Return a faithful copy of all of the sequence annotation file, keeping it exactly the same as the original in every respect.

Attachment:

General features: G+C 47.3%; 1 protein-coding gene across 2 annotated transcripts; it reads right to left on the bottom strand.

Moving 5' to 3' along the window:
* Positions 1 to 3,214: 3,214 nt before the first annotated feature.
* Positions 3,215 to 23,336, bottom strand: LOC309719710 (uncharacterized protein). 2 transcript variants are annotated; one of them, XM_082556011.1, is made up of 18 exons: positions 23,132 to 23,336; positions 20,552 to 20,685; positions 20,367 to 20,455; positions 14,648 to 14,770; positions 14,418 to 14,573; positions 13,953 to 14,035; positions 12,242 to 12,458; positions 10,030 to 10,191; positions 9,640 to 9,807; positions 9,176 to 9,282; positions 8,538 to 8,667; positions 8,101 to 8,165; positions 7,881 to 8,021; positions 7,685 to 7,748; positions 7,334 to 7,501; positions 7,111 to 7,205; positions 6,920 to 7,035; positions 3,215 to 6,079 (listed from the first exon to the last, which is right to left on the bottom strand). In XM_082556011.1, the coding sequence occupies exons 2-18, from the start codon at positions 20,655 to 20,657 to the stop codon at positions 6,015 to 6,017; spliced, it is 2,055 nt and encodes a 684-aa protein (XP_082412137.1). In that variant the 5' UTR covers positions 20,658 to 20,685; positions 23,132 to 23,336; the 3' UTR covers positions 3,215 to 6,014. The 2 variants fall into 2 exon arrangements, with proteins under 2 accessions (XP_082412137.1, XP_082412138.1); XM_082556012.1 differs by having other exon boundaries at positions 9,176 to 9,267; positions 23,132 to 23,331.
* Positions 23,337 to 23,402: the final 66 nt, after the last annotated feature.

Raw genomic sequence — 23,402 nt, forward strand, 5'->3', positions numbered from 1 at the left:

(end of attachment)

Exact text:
General features: G+C 47.3%; 1 protein-coding gene across 2 annotated transcripts; it reads right to left on the bottom strand.

Moving 5' to 3' along the window:
* Positions 1 to 3,214: 3,214 nt before the first annotated feature.
* Positions 3,215 to 23,336, bottom strand: LOC309719710 (uncharacterized protein). 2 transcript variants are annotated; one of them, XM_082556011.1, is made up of 18 exons: positions 23,132 to 23,336; positions 20,552 to 20,685; positions 20,367 to 20,455; positions 14,648 to 14,770; positions 14,418 to 14,573; positions 13,953 to 14,035; positions 12,242 to 12,458; positions 10,030 to 10,191; positions 9,640 to 9,807; positions 9,176 to 9,282; positions 8,538 to 8,667; positions 8,101 to 8,165; positions 7,881 to 8,021; positions 7,685 to 7,748; positions 7,334 to 7,501; positions 7,111 to 7,205; positions 6,920 to 7,035; positions 3,215 to 6,079 (listed from the first exon to the last, which is right to left on the bottom strand). In XM_082556011.1, the coding sequence occupies exons 2-18, from the start codon at positions 20,655 to 20,657 to the stop codon at positions 6,015 to 6,017; spliced, it is 2,055 nt and encodes a 684-aa protein (XP_082412137.1). In that variant the 5' UTR covers positions 20,658 to 20,685; positions 23,132 to 23,336; the 3' UTR covers positions 3,215 to 6,014. The 2 variants fall into 2 exon arrangements, with proteins under 2 accessions (XP_082412137.1, XP_082412138.1); XM_082556012.1 differs by having other exon boundaries at positions 9,176 to 9,267; positions 23,132 to 23,331.
* Positions 23,337 to 23,402: the final 66 nt, after the last annotated feature.

Raw genomic sequence — 23,402 nt, forward strand, 5'->3', positions numbered from 1 at the left: